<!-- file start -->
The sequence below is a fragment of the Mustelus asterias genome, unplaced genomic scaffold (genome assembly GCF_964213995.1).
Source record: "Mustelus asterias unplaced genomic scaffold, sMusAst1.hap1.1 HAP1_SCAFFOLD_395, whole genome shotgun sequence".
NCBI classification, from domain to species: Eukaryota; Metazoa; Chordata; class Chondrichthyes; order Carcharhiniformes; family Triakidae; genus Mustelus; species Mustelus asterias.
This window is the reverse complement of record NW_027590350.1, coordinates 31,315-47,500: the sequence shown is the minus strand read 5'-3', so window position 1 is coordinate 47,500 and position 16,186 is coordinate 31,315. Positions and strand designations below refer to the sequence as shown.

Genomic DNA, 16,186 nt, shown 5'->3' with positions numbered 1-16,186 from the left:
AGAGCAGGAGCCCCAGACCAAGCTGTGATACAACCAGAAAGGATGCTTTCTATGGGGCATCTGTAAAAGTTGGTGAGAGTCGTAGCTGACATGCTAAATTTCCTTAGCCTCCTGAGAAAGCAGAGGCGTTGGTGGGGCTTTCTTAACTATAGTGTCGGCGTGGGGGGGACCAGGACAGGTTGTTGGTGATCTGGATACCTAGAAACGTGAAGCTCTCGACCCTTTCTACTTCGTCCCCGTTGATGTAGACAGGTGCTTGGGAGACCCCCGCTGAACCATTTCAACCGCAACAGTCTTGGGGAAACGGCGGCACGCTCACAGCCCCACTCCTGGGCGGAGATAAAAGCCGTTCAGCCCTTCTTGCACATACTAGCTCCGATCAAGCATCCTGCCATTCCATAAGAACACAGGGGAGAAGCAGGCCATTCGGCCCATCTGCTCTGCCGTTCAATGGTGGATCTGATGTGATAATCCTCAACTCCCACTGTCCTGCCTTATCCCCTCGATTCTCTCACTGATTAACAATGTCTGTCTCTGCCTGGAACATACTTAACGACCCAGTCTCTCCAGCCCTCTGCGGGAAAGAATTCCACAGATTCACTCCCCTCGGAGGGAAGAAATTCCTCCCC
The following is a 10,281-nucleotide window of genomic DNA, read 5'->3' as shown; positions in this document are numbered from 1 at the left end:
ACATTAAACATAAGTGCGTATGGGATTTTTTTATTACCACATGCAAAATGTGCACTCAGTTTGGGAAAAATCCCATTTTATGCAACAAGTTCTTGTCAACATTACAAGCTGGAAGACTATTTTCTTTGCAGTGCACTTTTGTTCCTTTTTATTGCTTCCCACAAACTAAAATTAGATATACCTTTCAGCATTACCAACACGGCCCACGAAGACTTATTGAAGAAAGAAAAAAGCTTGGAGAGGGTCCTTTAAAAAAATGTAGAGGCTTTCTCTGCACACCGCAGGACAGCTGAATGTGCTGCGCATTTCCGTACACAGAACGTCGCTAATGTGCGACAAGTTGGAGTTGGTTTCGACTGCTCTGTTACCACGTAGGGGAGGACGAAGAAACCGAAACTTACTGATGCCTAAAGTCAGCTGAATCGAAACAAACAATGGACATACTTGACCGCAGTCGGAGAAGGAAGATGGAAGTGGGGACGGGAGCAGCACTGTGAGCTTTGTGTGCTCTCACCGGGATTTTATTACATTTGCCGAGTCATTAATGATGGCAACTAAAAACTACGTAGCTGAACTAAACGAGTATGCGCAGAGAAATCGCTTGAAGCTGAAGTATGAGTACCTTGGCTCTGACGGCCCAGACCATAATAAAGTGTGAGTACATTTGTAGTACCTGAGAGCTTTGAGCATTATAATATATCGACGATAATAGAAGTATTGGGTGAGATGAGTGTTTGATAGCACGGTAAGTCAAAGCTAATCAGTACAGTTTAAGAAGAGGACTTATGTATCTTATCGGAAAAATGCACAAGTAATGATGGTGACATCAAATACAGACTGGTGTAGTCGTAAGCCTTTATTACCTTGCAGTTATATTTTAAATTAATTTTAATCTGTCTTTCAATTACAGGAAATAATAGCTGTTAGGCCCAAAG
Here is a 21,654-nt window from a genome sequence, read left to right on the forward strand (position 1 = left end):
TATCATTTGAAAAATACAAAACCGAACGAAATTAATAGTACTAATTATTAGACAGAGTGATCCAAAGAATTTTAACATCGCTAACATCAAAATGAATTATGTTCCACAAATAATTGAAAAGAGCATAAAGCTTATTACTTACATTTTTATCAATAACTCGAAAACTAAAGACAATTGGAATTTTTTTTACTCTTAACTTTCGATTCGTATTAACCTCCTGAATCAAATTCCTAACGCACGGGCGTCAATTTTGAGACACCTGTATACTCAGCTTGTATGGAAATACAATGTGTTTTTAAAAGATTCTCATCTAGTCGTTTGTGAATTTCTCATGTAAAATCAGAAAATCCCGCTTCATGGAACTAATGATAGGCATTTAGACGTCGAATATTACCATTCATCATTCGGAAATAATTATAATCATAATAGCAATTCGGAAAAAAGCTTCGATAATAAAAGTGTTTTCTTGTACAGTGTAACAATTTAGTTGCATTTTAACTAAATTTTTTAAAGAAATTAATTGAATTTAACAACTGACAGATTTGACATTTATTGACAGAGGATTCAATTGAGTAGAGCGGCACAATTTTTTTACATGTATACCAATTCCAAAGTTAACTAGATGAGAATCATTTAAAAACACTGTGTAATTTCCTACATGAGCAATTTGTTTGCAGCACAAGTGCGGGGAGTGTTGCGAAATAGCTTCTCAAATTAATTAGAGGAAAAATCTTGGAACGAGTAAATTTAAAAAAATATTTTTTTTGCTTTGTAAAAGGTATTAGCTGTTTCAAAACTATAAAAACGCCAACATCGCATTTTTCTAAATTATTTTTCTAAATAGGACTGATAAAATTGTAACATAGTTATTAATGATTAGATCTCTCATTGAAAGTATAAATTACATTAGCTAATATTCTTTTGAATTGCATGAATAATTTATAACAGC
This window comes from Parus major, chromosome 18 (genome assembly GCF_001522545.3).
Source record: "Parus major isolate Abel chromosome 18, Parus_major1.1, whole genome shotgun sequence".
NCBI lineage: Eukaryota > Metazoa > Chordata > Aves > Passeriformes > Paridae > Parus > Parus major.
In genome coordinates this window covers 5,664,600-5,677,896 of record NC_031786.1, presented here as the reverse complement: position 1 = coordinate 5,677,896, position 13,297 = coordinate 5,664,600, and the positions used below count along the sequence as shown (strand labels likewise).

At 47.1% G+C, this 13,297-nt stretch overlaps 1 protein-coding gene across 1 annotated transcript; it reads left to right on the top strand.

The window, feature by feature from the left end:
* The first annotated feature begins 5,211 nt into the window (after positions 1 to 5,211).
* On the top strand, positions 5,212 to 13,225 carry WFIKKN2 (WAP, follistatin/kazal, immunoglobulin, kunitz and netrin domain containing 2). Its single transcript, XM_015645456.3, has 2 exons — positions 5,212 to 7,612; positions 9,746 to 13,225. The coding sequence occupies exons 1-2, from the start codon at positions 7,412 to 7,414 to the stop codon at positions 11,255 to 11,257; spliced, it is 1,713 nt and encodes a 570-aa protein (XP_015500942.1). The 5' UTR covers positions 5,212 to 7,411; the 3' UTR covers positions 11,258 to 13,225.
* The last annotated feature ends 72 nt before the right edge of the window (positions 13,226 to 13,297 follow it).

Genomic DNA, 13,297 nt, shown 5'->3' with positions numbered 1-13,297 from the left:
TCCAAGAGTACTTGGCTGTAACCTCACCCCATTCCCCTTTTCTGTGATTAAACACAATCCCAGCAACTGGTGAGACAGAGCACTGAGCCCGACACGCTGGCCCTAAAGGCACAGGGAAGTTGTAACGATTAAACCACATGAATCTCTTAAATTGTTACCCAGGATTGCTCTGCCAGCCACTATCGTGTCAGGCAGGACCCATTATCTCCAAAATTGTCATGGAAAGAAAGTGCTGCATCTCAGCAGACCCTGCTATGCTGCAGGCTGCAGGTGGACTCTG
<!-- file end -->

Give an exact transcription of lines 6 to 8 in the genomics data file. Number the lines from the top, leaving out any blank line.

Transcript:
AGAGCAGGAGCCCCAGACCAAGCTGTGATACAACCAGAAAGGATGCTTTCTATGGGGCATCTGTAAAAGTTGGTGAGAGTCGTAGCTGACATGCTAAATTTCCTTAGCCTCCTGAGAAAGCAGAGGCGTTGGTGGGGCTTTCTTAACTATAGTGTCGGCGTGGGGGGGACCAGGACAGGTTGTTGGTGATCTGGATACCTAGAAACGTGAAGCTCTCGACCCTTTCTACTTCGTCCCCGTTGATGTAGACAGGTGCTTGGGAGACCCCCGCTGAACCATTTCAACCGCAACAGTCTTGGGGAAACGGCGGCACGCTCACAGCCCCACTCCTGGGCGGAGATAAAAGCCGTTCAGCCCTTCTTGCACATACTAGCTCCGATCAAGCATCCTGCCATTCCATAAGAACACAGGGGAGAAGCAGGCCATTCGGCCCATCTGCTCTGCCGTTCAATGGTGGATCTGATGTGATAATCCTCAACTCCCACTGTCCTGCCTTATCCCCTCGATTCTCTCACTGATTAACAATGTCTGTCTCTGCCTGGAACATACTTAACGACCCAGTCTCTCCAGCCCTCTGCGGGAAAGAATTCCACAGATTCACTCCCCTCGGAGGGAAGAAATTCCTCCCC
The following is a 10,281-nucleotide window of genomic DNA, read 5'->3' as shown; positions in this document are numbered from 1 at the left end:
ACATTAAACATAAGTGCGTATGGGATTTTTTTATTACCACATGCAAAATGTGCACTCAGTTTGGGAAAAATCCCATTTTATGCAACAAGTTCTTGTCAACATTACAAGCTGGAAGACTATTTTCTTTGCAGTGCACTTTTGTTCCTTTTTATTGCTTCCCACAAACTAAAATTAGATATACCTTTCAGCATTACCAACACGGCCCACGAAGACTTATTGAAGAAAGAAAAAAGCTTGGAGAGGGTCCTTTAAAAAAATGTAGAGGCTTTCTCTGCACACCGCAGGACAGCTGAATGTGCTGCGCATTTCCGTACACAGAACGTCGCTAATGTGCGACAAGTTGGAGTTGGTTTCGACTGCTCTGTTACCACGTAGGGGAGGACGAAGAAACCGAAACTTACTGATGCCTAAAGTCAGCTGAATCGAAACAAACAATGGACATACTTGACCGCAGTCGGAGAAGGAAGATGGAAGTGGGGACGGGAGCAGCACTGTGAGCTTTGTGTGCTCTCACCGGGATTTTATTACATTTGCCGAGTCATTAATGATGGCAACTAAAAACTACGTAGCTGAACTAAACGAGTATGCGCAGAGAAATCGCTTGAAGCTGAAGTATGAGTACCTTGGCTCTGACGGCCCAGACCATAATAAAGTGTGAGTACATTTGTAGTACCTGAGAGCTTTGAGCATTATAATATATCGACGATAATAGAAGTATTGGGTGAGATGAGTGTTTGATAGCACGGTAAGTCAAAGCTAATCAGTACAGTTTAAGAAGAGGACTTATGTATCTTATCGGAAAAATGCACAAGTAATGATGGTGACATCAAATACAGACTGGTGTAGTCGTAAGCCTTTATTACCTTGCAGTTATATTTTAAATTAATTTTAATCTGTCTTTCAATTACAGGAAATAATAGCTGTTAGGCCCAAAG